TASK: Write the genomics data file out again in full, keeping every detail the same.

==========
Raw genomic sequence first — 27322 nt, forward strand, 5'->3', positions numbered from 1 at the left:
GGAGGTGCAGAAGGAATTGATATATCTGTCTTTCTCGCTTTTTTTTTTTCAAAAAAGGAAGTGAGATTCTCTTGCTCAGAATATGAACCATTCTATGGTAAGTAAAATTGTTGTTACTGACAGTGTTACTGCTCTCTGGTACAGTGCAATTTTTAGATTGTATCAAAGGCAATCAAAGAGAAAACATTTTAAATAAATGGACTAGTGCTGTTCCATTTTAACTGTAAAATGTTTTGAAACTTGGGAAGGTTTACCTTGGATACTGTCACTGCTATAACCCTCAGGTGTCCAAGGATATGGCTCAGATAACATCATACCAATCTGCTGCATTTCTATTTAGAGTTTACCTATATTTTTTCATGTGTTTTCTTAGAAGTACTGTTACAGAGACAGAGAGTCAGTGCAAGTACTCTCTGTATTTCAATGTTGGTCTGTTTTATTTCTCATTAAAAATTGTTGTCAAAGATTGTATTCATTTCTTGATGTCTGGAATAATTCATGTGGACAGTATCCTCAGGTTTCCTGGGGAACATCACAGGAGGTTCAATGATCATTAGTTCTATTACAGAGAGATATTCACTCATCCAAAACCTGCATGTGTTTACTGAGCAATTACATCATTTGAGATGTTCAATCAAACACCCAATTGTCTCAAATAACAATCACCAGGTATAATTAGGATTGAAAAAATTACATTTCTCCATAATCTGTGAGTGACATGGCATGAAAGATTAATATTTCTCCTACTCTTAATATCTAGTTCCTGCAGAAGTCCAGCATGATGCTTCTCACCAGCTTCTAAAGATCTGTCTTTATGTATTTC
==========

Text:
Raw genomic sequence first — 27322 nt, forward strand, 5'->3', positions numbered from 1 at the left:
GGAGGTGCAGAAGGAATTGATATATCTGTCTTTCTCGCTTTTTTTTTTTCAAAAAAGGAAGTGAGATTCTCTTGCTCAGAATATGAACCATTCTATGGTAAGTAAAATTGTTGTTACTGACAGTGTTACTGCTCTCTGGTACAGTGCAATTTTTAGATTGTATCAAAGGCAATCAAAGAGAAAACATTTTAAATAAATGGACTAGTGCTGTTCCATTTTAACTGTAAAATGTTTTGAAACTTGGGAAGGTTTACCTTGGATACTGTCACTGCTATAACCCTCAGGTGTCCAAGGATATGGCTCAGATAACATCATACCAATCTGCTGCATTTCTATTTAGAGTTTACCTATATTTTTTCATGTGTTTTCTTAGAAGTACTGTTACAGAGACAGAGAGTCAGTGCAAGTACTCTCTGTATTTCAATGTTGGTCTGTTTTATTTCTCATTAAAAATTGTTGTCAAAGATTGTATTCATTTCTTGATGTCTGGAATAATTCATGTGGACAGTATCCTCAGGTTTCCTGGGGAACATCACAGGAGGTTCAATGATCATTAGTTCTATTACAGAGAGATATTCACTCATCCAAAACCTGCATGTGTTTACTGAGCAATTACATCATTTGAGATGTTCAATCAAACACCCAATTGTCTCAAATAACAATCACCAGGTATAATTAGGATTGAAAAAATTACATTTCTCCATAATCTGTGAGTGACATGGCATGAAAGATTAATATTTCTCCTACTCTTAATATCTAGTTCCTGCAGAAGTCCAGCATGATGCTTCTCACCAGCTTCTAAAGATCTGTCTTTATGTATTTC